By Kathryn Kopchik
LEWISBURG, Pa. — Jeremy Horning, a senior majoring in chemical engineering at Bucknell University, wanted real-world experience before he graduated, so he took a job with the Bucknell Small Business Development Center (SBDC).
The SBDC put Horning's studies to good use right away, asking the student consultant to sniff out a solution for a local company with a stinky problem: metal powders manufactured by the firm were arriving overseas smelling of sulfur.
Hugh Weber, plant engineer of Hoeganaes Corporation in Watsontown, contacted the SBDC in 2008 for technical assistance when a South Korean customer began cancelling orders.
Steven Stumbris, assistant director of technical consulting with the SBDC, arranged for Horning and Jim Maneval, associate professor of chemical engineering, to meet with Weber at the manufacturing site to investigate the problem.
"The work I did was to detect what kind of reaction the powder was having to the environment that would cause such a reaction," said Horning, who worked with Maneval as an adviser on the project.
The culprit was water or humidity that collected in transit or at the destination and caused a smelly chemical reaction. The discovery led to Hoeganaes changing its chemical compound.
"By tapping university resources, the SBDC enabled us to correct an engineering issue and regain a market segment we had lost to foreign competition years ago," said Weber. "This assistance enabled us to grow sales by $1 million and keep 25 hard-working people in their jobs here in our region."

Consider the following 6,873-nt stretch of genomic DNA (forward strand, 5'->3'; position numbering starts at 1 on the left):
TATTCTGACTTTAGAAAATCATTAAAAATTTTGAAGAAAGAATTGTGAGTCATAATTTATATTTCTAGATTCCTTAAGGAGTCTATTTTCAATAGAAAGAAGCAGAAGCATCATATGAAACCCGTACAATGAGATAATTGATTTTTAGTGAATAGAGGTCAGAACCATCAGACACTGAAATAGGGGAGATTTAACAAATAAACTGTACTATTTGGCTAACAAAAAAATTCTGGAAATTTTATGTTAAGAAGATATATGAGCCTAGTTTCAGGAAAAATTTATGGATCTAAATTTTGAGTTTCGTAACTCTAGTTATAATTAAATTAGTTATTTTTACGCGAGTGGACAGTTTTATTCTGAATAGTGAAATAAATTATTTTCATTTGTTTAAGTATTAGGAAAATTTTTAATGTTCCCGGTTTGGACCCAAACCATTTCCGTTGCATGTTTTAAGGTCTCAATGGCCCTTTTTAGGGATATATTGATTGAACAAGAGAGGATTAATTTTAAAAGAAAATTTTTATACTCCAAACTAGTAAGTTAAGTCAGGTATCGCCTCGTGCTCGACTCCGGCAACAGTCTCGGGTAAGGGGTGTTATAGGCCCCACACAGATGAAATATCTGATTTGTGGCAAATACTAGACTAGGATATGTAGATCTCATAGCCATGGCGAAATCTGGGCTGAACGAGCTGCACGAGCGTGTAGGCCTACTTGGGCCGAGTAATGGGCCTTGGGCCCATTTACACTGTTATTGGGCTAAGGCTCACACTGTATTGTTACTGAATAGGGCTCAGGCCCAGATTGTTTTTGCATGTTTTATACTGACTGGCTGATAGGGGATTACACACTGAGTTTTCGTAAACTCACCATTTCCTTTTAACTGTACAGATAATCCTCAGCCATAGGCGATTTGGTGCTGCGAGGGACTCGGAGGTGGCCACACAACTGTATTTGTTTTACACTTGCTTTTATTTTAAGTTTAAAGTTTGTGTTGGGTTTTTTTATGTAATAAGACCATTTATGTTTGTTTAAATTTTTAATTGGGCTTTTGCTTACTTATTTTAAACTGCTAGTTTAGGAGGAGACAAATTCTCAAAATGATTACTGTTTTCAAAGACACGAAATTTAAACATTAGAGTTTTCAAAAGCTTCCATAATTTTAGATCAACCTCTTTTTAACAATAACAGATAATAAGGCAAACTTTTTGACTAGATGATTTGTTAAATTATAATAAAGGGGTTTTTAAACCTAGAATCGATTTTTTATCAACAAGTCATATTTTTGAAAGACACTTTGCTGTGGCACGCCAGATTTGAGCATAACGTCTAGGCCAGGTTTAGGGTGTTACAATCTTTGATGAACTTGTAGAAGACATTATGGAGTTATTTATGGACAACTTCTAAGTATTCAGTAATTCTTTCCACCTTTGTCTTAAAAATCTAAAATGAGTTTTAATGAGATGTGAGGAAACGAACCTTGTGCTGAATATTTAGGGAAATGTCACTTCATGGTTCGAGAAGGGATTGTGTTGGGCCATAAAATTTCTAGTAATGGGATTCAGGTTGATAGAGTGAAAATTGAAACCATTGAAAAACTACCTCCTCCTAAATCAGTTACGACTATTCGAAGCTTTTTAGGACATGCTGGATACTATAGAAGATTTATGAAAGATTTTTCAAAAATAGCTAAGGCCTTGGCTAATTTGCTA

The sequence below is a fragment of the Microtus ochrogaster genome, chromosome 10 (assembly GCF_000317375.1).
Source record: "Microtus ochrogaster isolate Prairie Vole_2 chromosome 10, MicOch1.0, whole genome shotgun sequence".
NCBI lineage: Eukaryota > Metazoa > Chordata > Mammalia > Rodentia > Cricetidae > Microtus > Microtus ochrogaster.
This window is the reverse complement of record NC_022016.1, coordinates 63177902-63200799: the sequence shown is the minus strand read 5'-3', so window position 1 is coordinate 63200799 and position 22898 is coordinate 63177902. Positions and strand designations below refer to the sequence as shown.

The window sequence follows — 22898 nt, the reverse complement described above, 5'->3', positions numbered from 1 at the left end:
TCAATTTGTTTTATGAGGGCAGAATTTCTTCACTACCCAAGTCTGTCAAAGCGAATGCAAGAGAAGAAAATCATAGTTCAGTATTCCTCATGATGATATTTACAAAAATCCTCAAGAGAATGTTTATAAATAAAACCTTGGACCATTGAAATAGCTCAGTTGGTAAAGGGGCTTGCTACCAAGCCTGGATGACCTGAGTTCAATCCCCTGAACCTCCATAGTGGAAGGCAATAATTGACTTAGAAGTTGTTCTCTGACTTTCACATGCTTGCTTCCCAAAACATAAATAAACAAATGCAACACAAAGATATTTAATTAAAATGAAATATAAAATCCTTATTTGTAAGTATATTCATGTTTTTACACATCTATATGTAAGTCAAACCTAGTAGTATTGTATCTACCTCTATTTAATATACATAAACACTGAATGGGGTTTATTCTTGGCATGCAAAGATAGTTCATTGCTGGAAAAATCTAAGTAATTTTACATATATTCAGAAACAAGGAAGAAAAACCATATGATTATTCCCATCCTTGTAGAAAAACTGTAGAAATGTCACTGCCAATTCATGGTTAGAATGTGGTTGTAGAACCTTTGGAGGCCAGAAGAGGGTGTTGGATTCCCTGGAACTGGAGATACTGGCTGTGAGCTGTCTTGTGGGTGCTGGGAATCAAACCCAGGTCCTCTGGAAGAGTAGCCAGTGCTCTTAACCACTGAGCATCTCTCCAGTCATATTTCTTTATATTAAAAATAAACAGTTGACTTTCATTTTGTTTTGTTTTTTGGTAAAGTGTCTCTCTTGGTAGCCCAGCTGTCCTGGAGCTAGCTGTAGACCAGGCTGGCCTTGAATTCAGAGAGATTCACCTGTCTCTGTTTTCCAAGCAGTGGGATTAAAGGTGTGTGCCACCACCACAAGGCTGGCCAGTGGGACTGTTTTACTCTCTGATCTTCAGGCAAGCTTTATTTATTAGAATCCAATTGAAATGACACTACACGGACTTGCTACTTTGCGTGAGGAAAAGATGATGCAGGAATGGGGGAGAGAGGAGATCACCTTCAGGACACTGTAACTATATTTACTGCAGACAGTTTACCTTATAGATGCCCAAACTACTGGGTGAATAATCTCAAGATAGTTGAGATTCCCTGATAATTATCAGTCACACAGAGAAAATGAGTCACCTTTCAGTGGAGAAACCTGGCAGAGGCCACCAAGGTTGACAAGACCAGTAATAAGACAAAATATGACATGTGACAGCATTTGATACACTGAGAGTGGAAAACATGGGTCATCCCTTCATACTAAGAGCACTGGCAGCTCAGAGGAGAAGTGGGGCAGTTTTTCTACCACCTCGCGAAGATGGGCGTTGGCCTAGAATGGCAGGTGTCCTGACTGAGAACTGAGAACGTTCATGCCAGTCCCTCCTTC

Horning's accomplishment was recognized recently by state Sen. John Gordner and Susan Matthias, regional coordinator for U.S. Rep. Chris Carney, during a plant tour of Hoeganaes. The tour highlighted how the regional economy benefits from university-industry collaboration through the Bucknell SBDC.
"This is the type of project that you need to put the money into," said Gordner, who has advocated for sustained state funding for the SBDC program. "During times of recession, SBDCs help retain local jobs." Gordner has been twice been recognized as the small business legislative advocate of the year by the Pennsylvania SBDC
Student research aids local companies
"Jeremy's research helped Hoeganaes recapture former clients and expand business into overseas markets," said Stumbris. "This research is just one example of how Bucknell students and faculty work in conjunction with the SBDC to solve local and, in this case, worldwide manufacturing problems.
"Over the past four years as a Presidential Fellow and student consultant with the SBDC, Jeremy has had the opportunity to apply his engineering skills to work with companies developing and commercializing new solar power and biofuel technologies."
Following graduation later this month, Horning plans to work as a distribution engineer at UGI utilities in Bethlehem.
"The beauty of the system at the SBDC is that it helped a business while allowing me to gain real world experience in problem-solving," Horning said.
Students employed by the Bucknell SBDC's specialty Engineering Development Services have assisted clients in launching five innovative new products to markets so far this year, such as the Hexagon Wood Stove from Vargo Outdoors. Recently, Brent Noll, a mechanical engineering master's degree candidate, saw his computer-aided design (CAD) models help the Lewisburg-based retail and manufacturing company bring its product from concept to reality.
Each year more 30 students engage with small businesses through the SBDC to help them solve the real-world challenges they face. Part of a statewide network of 18 centers, Bucknell's is the only provider of direct technical assistance through its Engineering Development Services, and it is the first SBDC in the nation to be hosted by an Engineering College.
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